June 18, 2024


Super Art is Almost

Non-profit Spotlight pays kids to attend, gives them dinner and encourages their artistic development

On Monday, the parents of 40 children enrolled in youth program SPOTLIGHT attended an orientation at The Spot JC on Wilkinson Avenue in Jersey City. Funded by an $80K grant from Hudson Partnership Care Management Organization (CMO), for 18 weeks Spotlight will provide 40 children from nine to 21 with instruction in and access to the arts, with a focus on theater as well as photography/videography, and art’s therapeutic properties.

For The Spot JC co-founders Ibn Sharif Shakoor and Terrence Williams, it’s the culmination of something they both wished they had a version of when they were young and growing up in the very same area. The Spot JC is located in the Greenville/Bergen Lafayette neighborhood.

“The youth program kicked off yesterday,” Williams said Tuesday. ‘We had an orientation for all the parents to come with their children. We walked them through all the variables of the program, all of the things the program has to offer — things like door to door transporation for the kids to get home. We’re reaching out to other services and partnering with them to make sure we can aid and help these kids with the services they may need that they’re not receiving. … Thanks to Olga Levina from (nonprofit arts organization) Jersey City Theater Center (JCTC), we even thought about the kids not having something to eat for the evening. They’ll be getting out at 6:30 p.m., so we partnered with a nonprofit organization that is going to provide dinner to the kids, or at least a to-go plate to take home with them.

“This is something that we haven’t quite seen in our community — I don’t think — ever. And the most important thing is we decided to pay the kids. We’re giving them $600 stipends for their time.”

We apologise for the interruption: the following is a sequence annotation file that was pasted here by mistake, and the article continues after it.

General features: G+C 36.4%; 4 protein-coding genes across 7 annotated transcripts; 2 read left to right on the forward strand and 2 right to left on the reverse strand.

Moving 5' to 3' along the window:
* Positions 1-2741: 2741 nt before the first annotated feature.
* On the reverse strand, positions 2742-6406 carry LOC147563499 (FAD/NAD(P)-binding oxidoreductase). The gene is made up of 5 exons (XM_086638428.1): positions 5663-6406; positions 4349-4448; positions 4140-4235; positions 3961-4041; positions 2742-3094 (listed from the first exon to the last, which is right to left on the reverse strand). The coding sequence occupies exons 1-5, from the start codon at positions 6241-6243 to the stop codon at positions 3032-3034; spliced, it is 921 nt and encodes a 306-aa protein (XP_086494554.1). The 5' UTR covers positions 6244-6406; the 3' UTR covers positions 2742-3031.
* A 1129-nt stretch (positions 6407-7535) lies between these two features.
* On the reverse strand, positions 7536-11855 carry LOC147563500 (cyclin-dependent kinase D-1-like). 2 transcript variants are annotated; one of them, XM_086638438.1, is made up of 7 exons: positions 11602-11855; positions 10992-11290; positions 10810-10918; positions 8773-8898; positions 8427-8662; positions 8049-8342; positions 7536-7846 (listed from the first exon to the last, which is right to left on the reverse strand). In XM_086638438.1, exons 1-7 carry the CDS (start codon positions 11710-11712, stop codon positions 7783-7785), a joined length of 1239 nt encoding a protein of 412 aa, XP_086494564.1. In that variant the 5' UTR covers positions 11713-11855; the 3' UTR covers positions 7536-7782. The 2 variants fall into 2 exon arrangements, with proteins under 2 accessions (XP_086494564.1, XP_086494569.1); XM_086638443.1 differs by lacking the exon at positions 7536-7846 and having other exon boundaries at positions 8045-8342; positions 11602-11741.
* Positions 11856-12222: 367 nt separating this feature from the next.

Though the program was originally envisioned with 12-year-olds at its lowest age range, that changed during enrollment. “We had a couple of nine-year-olds show up yesterday, and we were open to the idea of incorporating them because it makes it a lot more interesting,” Williams said. “We have children with a range of attention spans who are at different points in their life. We wanted to have a program that was inclusive of everybody in the county but also a program that taught them three things — obviously an introduction to art, also … we want to normalize therapy at The Spot JC Foundation. No one wants to hear, ‘Oh, you need to go to therapy’ … (But) we all need therapy to heal our childhood traumas. There’s just like a stigma behind it, so the way we incorporated the therapy is through … group activities and group sessions at the end of each class … using our art-forms to heal while also (third, in The Spot JC Foundation’s goals for Spotlight) getting (the youth) a business acumen to survive in that medium.”

Williams is still amazed by how fast and how well things came together. Months ago, Spotlight was just an idea he had while he was sitting in his basement. He spoke to Shakoor, an educator, about it, who was on board immediately. Part of the origin of The Spot JC comes from Shakoor and Williams having been resident artists at JCTC — who had to move this past year. “That’s what prompted us to go into business for ourselves,” Williams said. They established The Spot JC as a for-profit co-creative space. But as they developed their nonprofit component, The Spot JC Foundation, they built on what had been a positive partnership with JCTC — run by co-founder/artistic director Levina and associate artistic director Ashley Baptiste Williams, a spotlight theater instructor, along with Yvonne Roen.